In the beginning, it was what didn’t get me interested in it? I read it and was unsure of it and then at some point, I thought well, you know, I need to find my way into this. I did by adapting it in a way that felt more personal and it became the film that it is now.

What unlocked it for you?

I wanted to have a central moment in the film that gets to the heart of the matter, and that’s a scene that I pulled from my own life, not to that extremity, but launched out of my own experience. I love that about making films – it needs to register with me on some level and even in the film I’m currently preparing [now] here in London, [about] an aged man who’s at the end of his life facing death, I have to still find something in it that connects with me. That’s the journey that I like to go on as a filmmaker.

You’re referring to a flashback in the film, which I wouldn’t want to spoil, but comes at a really interesting time in the film and is the only scene of its kind. Was it always there?

It was always there – that was the moment where it’s set, and it was always meant to be at the midway point in the story, [because] at the moment of his great sexual awakening, there would be this immediate return to his great sexual represssion. That’s how I thought about it — the moment of his innocence being lost in a way that comes after the moment of his adult liberation.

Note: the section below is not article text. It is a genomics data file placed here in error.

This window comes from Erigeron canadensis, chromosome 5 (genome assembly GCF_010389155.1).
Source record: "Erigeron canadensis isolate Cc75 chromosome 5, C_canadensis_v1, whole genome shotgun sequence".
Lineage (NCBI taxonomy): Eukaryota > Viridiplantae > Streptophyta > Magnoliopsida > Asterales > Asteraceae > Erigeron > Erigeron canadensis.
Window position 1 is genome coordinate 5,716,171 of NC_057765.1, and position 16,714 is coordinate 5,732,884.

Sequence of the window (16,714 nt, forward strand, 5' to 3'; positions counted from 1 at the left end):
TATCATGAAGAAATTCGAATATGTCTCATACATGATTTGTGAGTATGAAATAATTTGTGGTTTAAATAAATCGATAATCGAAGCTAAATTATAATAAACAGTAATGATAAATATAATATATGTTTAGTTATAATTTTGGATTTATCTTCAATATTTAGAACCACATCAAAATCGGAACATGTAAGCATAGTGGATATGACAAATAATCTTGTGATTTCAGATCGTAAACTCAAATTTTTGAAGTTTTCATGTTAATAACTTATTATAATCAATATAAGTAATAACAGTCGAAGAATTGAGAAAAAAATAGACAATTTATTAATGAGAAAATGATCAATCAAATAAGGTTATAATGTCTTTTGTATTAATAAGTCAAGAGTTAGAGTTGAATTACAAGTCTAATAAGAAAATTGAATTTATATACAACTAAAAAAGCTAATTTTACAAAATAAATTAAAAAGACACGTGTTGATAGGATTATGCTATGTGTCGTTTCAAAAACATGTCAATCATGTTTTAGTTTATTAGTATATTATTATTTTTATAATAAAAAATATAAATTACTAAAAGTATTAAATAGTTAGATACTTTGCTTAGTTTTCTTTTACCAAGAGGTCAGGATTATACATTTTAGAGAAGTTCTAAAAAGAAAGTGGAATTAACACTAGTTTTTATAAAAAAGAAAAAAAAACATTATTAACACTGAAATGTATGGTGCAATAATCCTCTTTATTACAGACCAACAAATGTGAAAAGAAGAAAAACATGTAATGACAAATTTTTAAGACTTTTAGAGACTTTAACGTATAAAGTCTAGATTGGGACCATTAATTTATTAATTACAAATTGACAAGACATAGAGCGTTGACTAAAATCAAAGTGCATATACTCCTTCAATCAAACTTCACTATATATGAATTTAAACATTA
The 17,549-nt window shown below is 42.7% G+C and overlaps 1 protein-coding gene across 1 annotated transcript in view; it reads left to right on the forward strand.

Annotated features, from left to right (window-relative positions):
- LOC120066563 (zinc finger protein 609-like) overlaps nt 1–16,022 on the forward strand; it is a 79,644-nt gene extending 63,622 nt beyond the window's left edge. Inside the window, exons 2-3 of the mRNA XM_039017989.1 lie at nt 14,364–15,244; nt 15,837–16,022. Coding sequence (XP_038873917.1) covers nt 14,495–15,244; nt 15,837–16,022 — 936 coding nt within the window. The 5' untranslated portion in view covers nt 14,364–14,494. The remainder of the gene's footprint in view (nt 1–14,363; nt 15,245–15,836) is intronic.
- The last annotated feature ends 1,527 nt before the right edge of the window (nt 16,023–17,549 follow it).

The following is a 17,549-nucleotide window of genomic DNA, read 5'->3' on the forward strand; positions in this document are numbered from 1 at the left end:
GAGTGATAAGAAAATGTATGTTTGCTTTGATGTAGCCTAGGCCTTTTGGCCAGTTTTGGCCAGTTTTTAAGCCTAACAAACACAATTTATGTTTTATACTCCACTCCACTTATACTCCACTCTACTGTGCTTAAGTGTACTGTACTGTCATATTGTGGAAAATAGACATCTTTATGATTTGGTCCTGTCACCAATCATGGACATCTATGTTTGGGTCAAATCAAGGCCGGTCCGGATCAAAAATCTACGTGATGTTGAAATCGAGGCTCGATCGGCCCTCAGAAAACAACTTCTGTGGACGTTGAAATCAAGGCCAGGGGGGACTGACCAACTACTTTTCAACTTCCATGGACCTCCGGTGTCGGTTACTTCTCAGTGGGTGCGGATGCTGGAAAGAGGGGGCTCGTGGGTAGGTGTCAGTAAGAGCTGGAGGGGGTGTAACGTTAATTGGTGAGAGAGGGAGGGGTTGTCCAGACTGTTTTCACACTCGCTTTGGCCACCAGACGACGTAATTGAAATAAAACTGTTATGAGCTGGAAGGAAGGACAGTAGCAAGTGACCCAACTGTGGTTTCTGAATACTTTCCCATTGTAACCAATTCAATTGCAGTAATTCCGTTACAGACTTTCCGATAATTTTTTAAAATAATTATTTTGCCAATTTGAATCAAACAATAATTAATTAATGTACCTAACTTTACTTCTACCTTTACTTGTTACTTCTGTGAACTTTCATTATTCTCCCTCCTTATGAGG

The aesthetic is immediately striking. Is it true you were inspired by instant cameras of the era?

Yeah, to see what the world looked like at the time, thanks to the internet, a lot of people had uploaded their personal memories and scans of printouts onto the internet and different Facebook groups, so I started seeing all of these personal memories. Seeing the effect of desaturation and the colors and the nature of those cameras and the stock that they were using, which was obviously Kodak, it just felt like this is how we remember this time. This is the look and feel of it and the DOP and I thought it would be great to emulate that in how we treated the form.

I understand you might’ve had a mild disagreement with your DOP about the aspect ratio, which is really unusual. How did you get to where you did?

Yeah, there’s something lovely about the aspect ratio, which we both fell in love with more as we were making the film. The nature of that frame lends itself to portraiture. The way that you place people in the frame and how you shoot faces is very particular, so it just created a sense of intimacy that I don’t think we would’ve had if we had shot in Cinemascope, which is what he wanted to do initially because he just thought it would be better for landscape if we were wider. I thought it would be better for people if we were narrower, and thankfully I’m the director, so I always get to win in those debates. [laughs]